Russia has to concretely design its comprehensive policy with Africa. It has to show, in practical terms, its great confidence, powering strength and clean determination in various ways to support economic sectors, to win the minds and hearts of Africans. Multipolar in its basic meaning, is creating an integrative conditions. Today’s Russia is a closed country in the world. For years, Africans have heard of ‘neo-colonialism’ and ‘Soviet-era assistance’ through lectures, speeches and official statements from Russia’s officialdom. These are archaic playing gamecards.
Russian International Affairs Council, non-government organization and policy think tank, published an opinion article authored by Kirill Babaev, Director of the Institute of Far Eastern Studies of the Russian Academy of Sciences, Professor at the Financial University. He made an excellent analysis of the relations between Russia and Africa. The article highlighted future perspectives based on the existing successes cloaked in building political dialogues during the previous years. On the other hand, he exposes for serious consideration by authorities some existing obstacles and weaknesses.
Going forward, Russian officials have to note: Russia’s return to Africa has been discussed in the media and at various levels of power for two decades. That the African elites, especially those who studied at Soviet institutes and universities, still have memories of the struggle for the freedom of Africa.
During the Soviet times, at the height of fighting against Western colonialism, there were economic offerings of the Soviet era. However, all these cards are a matter of the past, while in the present it has been difficult for Russia to offer Africa anything of value that could compete with large-scale Western investment or Chinese infrastructure projects (until recently), Professor Kirill Babaev wrote in his article.
Going forward, Russian officials have to note: That in another publication headlined “Russian Business in Africa: Missed Opportunities and Prospects” in the journal Russia in Global Affairs, Professor Alexei Vasilyev, former Special Representative of the Russian Federation to African Countries and Director of the Institute for African Studies, wrote in that article that Russian companies are pursuing their various economic interests in Africa.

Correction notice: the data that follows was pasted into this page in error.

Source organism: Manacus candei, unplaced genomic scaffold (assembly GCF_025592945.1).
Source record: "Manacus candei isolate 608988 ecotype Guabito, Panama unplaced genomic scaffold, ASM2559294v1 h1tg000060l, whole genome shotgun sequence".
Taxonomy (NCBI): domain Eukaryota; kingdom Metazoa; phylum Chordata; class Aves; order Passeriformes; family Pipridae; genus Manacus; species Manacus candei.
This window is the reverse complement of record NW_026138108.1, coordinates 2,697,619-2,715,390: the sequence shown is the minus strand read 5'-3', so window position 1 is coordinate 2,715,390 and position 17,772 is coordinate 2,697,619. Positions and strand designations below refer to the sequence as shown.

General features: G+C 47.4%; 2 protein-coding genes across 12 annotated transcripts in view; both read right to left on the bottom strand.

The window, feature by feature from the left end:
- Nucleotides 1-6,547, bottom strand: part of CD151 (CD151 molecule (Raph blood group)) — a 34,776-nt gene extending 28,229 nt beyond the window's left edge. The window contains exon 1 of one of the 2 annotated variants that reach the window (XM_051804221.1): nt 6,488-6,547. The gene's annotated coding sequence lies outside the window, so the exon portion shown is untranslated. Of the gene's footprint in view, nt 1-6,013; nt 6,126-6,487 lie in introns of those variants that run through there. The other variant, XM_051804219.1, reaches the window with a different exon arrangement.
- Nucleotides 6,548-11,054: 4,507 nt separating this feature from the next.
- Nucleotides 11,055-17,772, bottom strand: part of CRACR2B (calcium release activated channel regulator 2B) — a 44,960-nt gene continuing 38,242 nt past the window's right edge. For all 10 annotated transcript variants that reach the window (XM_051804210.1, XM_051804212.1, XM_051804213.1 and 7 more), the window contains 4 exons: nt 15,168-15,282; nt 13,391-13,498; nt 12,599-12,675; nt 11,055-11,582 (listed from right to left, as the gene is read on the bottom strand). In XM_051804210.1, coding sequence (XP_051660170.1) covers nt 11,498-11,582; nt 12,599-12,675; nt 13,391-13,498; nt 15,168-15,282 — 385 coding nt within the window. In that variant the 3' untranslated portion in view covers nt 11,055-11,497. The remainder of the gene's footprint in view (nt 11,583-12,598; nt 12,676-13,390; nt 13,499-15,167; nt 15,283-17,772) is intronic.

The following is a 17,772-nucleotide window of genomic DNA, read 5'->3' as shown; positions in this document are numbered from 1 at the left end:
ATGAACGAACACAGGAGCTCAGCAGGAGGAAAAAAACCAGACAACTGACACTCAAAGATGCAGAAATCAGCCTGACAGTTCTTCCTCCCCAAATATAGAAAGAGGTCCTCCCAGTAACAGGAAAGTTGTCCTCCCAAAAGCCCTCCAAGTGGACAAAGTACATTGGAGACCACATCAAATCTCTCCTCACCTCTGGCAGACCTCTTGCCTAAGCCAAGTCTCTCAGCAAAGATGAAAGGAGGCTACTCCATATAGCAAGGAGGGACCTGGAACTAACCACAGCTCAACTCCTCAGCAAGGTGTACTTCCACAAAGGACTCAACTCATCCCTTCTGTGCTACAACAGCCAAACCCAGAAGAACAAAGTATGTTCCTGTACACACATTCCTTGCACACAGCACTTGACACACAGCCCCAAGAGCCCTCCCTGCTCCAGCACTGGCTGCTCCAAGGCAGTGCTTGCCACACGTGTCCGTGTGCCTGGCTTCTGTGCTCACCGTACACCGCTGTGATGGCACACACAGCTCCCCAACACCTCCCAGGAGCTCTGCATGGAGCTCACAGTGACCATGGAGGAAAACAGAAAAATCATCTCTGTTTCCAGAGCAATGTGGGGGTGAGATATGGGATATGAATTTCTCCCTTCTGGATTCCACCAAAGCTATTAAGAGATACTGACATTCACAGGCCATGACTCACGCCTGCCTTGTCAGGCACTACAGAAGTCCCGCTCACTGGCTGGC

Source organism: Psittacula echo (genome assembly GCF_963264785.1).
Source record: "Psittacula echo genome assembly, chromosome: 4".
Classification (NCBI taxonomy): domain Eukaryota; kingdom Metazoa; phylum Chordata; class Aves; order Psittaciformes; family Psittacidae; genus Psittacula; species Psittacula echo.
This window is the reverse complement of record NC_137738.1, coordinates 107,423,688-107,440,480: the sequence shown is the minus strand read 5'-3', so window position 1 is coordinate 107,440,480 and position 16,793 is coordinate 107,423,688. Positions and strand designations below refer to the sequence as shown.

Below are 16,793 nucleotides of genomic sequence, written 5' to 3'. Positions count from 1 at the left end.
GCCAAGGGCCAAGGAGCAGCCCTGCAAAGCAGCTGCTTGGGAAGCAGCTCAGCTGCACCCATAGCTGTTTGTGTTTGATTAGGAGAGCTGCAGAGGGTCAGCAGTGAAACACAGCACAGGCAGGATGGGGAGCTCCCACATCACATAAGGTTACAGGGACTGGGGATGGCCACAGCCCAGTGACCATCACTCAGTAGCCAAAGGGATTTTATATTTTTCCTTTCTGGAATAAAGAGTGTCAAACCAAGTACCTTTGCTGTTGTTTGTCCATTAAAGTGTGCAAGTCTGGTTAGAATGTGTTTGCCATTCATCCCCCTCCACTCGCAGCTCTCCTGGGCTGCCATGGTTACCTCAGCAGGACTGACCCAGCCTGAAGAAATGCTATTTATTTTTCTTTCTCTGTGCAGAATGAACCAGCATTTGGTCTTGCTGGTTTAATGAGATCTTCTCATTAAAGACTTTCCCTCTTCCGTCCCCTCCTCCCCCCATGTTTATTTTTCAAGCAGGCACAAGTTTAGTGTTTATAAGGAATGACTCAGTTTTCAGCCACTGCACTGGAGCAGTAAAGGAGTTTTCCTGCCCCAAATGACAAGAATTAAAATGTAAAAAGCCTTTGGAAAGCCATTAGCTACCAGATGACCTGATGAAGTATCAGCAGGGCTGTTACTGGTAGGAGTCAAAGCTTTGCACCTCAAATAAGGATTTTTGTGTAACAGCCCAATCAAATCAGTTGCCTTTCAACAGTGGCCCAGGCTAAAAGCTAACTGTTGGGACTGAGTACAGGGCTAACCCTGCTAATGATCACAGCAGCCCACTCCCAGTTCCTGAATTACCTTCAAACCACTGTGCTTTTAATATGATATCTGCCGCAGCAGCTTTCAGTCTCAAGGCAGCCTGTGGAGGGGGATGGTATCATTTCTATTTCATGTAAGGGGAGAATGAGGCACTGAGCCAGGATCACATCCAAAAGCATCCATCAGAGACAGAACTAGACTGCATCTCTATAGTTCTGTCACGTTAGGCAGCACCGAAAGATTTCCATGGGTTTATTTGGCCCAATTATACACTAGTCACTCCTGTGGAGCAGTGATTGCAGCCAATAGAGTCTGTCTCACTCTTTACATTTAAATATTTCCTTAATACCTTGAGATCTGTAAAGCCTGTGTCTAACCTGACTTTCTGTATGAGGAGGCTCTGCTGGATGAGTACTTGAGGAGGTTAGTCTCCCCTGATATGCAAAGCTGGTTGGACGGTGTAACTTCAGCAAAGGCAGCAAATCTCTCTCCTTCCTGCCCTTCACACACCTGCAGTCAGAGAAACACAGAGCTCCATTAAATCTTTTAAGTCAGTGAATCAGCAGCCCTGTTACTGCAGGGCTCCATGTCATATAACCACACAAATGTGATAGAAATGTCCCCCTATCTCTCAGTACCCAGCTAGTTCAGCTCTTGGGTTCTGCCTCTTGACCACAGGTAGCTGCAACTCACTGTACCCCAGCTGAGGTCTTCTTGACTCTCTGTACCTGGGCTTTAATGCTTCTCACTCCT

But, Africa still accounts for just 1.5% of Russia’s investment which is a drop in the ocean. It must be admitted that Russia’s economic policy grossly lacks dynamism in Africa. “African countries have been waiting for us for far too long, we lost our positions in post-apartheid Africa and have largely missed new opportunities. Currently, Russia lags behind leading foreign countries in most economic parameters in this region,” he underlined in the article.
Going forward, Russian officials have to note: Federation Council Deputy Speaker Konstantin Kosachev said Russia’s Western opponents are trying to prevent African states from taking part in the second Russia-Africa summit, scheduled to take place in July 2023 in Russia’s second largest city of St. Petersburg.
Moreover in Senator Kosachev’s opinion, the first Russia-Africa summit held three years ago was successful, “but, in many respects, its results remained within the dimension of politics” and were not translated into additional projects in trade, economic, scientific or humanitarian cooperation. “I’m sure it will be a very serious miscalculation on our part if the next year’s summit is not prepared in a drastically different fashion, providing each of its participants with a concise roadmap of our bilateral relations, with clear incentives to participate and conclude practical agreements,” argued Senator Kosachev.
In November 2021, the ‘Situation Analytical Report’ compiled by 25 Russian policy experts vividly highlighted some spectacular pitfalls and shortcomings in Russia’s approach towards Africa. The report noted Russia’s consistent failure in honouring its bilateral agreements and several pledges over the years. It decried the increased number of bilateral and high-level meetings that yield little or bring to the fore no definitive results. In addition, insufficient and disorganized lobbying combined with a lack of “information hygiene” at all levels of public speaking.
The South African Institute of International Affairs has published its latest policy report on Russia-African relations. In the introductory chapter, Steven Gruzd, Samuel Ramani and Cayley Clifford – have summarized various aspects of the developments between between Russia and Africa over the past few years and finally questioned the impact of Russia’s policy on Africa.
According to Steven Gruzd, Samuel Ramani and Cayley Clifford, Russia has been struggling to make inroads into Africa these three decades, the only symbolic event was the first Russia-Africa Summit held in Sochi, which fêted heads of state from 43 African countries and showcased Moscow’s great power ambitions.
Russia’s expanding influence in Africa are compelling, but a closer examination further reveals a murkier picture. The authors further wrote that “Russia’s growing assertiveness in Africa is a driver of instability and that its approach to governance encourages pernicious practices, such as kleptocracy and autocracy promotion, the dearth of scholarship on Moscow’s post-1991 activities in Africa is striking.”